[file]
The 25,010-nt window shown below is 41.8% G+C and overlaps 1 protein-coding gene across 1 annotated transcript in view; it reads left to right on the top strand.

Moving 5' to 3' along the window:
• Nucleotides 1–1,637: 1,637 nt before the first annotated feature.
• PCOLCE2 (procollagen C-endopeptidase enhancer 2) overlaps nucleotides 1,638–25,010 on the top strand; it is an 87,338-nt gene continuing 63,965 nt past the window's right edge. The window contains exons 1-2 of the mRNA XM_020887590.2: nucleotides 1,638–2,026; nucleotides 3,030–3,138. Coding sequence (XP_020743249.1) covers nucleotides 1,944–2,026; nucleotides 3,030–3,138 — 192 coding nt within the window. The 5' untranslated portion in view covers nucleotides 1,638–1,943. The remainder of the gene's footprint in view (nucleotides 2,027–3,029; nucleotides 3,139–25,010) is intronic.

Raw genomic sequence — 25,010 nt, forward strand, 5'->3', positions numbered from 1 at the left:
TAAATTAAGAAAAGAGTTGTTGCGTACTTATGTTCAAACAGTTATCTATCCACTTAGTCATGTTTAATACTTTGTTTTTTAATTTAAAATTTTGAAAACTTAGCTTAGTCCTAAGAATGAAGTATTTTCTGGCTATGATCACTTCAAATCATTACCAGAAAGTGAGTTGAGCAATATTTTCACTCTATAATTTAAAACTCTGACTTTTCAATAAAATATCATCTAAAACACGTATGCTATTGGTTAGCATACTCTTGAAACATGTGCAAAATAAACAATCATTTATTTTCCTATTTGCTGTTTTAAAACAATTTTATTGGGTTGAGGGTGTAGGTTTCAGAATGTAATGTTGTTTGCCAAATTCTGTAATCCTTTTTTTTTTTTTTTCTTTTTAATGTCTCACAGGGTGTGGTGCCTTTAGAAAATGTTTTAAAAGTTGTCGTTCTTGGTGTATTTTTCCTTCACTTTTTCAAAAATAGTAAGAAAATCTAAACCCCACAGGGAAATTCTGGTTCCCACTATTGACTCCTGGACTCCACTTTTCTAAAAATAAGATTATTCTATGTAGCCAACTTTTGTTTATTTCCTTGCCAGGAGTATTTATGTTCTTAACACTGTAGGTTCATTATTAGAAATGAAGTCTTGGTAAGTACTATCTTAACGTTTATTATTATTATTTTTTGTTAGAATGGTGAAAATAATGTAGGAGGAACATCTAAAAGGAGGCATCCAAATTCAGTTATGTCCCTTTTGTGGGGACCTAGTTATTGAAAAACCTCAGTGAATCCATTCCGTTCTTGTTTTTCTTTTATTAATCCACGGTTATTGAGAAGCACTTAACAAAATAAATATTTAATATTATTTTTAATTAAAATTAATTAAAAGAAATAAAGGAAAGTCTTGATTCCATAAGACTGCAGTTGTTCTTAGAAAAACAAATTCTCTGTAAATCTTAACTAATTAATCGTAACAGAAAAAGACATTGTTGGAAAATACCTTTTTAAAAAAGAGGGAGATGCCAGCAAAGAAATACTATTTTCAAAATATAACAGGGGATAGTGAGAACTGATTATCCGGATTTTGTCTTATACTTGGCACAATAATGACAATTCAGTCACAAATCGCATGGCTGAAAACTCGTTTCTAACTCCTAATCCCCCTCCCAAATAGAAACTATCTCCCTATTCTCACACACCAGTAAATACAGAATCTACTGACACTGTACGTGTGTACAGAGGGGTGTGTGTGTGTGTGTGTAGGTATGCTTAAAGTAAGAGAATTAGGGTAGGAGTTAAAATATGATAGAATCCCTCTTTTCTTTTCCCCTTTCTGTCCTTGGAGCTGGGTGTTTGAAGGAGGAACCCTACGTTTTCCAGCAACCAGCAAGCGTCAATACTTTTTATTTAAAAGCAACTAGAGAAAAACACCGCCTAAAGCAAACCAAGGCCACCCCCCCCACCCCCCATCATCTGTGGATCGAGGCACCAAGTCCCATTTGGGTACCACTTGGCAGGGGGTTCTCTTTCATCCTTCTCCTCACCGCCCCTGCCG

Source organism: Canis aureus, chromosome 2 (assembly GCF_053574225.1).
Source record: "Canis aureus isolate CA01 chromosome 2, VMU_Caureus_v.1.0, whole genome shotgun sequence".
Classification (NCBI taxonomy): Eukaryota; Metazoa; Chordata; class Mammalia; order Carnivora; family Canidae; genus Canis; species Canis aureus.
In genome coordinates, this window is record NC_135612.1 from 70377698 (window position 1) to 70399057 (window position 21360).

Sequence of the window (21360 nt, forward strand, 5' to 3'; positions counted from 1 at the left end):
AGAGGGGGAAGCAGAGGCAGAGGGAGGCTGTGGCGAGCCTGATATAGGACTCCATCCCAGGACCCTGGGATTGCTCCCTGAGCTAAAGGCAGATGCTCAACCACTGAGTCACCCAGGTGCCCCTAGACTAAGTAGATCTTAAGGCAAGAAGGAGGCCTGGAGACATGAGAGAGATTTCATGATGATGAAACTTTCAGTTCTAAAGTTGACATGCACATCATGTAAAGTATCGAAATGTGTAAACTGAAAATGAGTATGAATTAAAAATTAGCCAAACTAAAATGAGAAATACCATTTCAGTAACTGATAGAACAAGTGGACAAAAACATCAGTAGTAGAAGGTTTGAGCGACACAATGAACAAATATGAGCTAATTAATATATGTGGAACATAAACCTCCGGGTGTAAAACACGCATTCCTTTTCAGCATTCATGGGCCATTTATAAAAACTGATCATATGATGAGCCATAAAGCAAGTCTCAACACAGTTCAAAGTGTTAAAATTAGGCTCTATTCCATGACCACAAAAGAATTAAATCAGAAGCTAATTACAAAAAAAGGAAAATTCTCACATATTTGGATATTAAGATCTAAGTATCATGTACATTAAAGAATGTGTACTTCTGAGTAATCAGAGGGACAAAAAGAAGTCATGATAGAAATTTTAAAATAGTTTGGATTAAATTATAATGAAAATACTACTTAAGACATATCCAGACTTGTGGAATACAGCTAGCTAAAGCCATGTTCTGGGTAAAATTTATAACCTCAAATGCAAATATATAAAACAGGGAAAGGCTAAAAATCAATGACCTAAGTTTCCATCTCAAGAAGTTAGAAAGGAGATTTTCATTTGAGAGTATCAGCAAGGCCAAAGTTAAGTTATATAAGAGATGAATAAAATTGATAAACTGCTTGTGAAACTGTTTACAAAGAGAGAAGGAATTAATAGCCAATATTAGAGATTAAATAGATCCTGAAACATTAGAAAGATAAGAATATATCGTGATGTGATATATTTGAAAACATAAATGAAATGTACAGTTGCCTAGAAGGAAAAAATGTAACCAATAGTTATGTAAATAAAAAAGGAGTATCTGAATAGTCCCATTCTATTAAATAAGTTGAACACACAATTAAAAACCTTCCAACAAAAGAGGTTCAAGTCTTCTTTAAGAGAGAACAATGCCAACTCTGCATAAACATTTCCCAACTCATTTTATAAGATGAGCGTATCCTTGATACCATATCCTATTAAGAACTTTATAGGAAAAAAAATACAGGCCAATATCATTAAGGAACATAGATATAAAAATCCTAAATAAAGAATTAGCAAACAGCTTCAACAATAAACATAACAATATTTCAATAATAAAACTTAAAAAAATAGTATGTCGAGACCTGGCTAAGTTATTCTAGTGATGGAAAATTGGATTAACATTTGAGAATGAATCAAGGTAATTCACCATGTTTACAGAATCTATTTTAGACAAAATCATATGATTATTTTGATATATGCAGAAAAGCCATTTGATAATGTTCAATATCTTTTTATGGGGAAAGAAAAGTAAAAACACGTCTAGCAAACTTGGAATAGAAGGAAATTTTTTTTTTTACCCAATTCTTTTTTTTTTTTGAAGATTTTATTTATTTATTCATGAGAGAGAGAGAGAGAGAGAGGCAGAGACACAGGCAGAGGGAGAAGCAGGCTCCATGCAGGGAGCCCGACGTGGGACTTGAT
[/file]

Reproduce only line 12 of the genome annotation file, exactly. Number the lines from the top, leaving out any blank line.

AGAGGGGGAAGCAGAGGCAGAGGGAGGCTGTGGCGAGCCTGATATAGGACTCCATCCCAGGACCCTGGGATTGCTCCCTGAGCTAAAGGCAGATGCTCAACCACTGAGTCACCCAGGTGCCCCTAGACTAAGTAGATCTTAAGGCAAGAAGGAGGCCTGGAGACATGAGAGAGATTTCATGATGATGAAACTTTCAGTTCTAAAGTTGACATGCACATCATGTAAAGTATCGAAATGTGTAAACTGAAAATGAGTATGAATTAAAAATTAGCCAAACTAAAATGAGAAATACCATTTCAGTAACTGATAGAACAAGTGGACAAAAACATCAGTAGTAGAAGGTTTGAGCGACACAATGAACAAATATGAGCTAATTAATATATGTGGAACATAAACCTCCGGGTGTAAAACACGCATTCCTTTTCAGCATTCATGGGCCATTTATAAAAACTGATCATATGATGAGCCATAAAGCAAGTCTCAACACAGTTCAAAGTGTTAAAATTAGGCTCTATTCCATGACCACAAAAGAATTAAATCAGAAGCTAATTACAAAAAAAGGAAAATTCTCACATATTTGGATATTAAGATCTAAGTATCATGTACATTAAAGAATGTGTACTTCTGAGTAATCAGAGGGACAAAAAGAAGTCATGATAGAAATTTTAAAATAGTTTGGATTAAATTATAATGAAAATACTACTTAAGACATATCCAGACTTGTGGAATACAGCTAGCTAAAGCCATGTTCTGGGTAAAATTTATAACCTCAAATGCAAATATATAAAACAGGGAAAGGCTAAAAATCAATGACCTAAGTTTCCATCTCAAGAAGTTAGAAAGGAGATTTTCATTTGAGAGTATCAGCAAGGCCAAAGTTAAGTTATATAAGAGATGAATAAAATTGATAAACTGCTTGTGAAACTGTTTACAAAGAGAGAAGGAATTAATAGCCAATATTAGAGATTAAATAGATCCTGAAACATTAGAAAGATAAGAATATATCGTGATGTGATATATTTGAAAACATAAATGAAATGTACAGTTGCCTAGAAGGAAAAAATGTAACCAATAGTTATGTAAATAAAAAAGGAGTATCTGAATAGTCCCATTCTATTAAATAAGTTGAACACACAATTAAAAACCTTCCAACAAAAGAGGTTCAAGTCTTCTTTAAGAGAGAACAATGCCAACTCTGCATAAACATTTCCCAACTCATTTTATAAGATGAGCGTATCCTTGATACCATATCCTATTAAGAACTTTATAGGAAAAAAAATACAGGCCAATATCATTAAGGAACATAGATATAAAAATCCTAAATAAAGAATTAGCAAACAGCTTCAACAATAAACATAACAATATTTCAATAATAAAACTTAAAAAAATAGTATGTCGAGACCTGGCTAAGTTATTCTAGTGATGGAAAATTGGATTAACATTTGAGAATGAATCAAGGTAATTCACCATGTTTACAGAATCTATTTTAGACAAAATCATATGATTATTTTGATATATGCAGAAAAGCCATTTGATAATGTTCAATATCTTTTTATGGGGAAAGAAAAGTAAAAACACGTCTAGCAAACTTGGAATAGAAGGAAATTTTTTTTTTTACCCAATTCTTTTTTTTTTTTGAAGATTTTATTTATTTATTCATGAGAGAGAGAGAGAGAGAGAGGCAGAGACACAGGCAGAGGGAGAAGCAGGCTCCATGCAGGGAGCCCGACGTGGGACTTGAT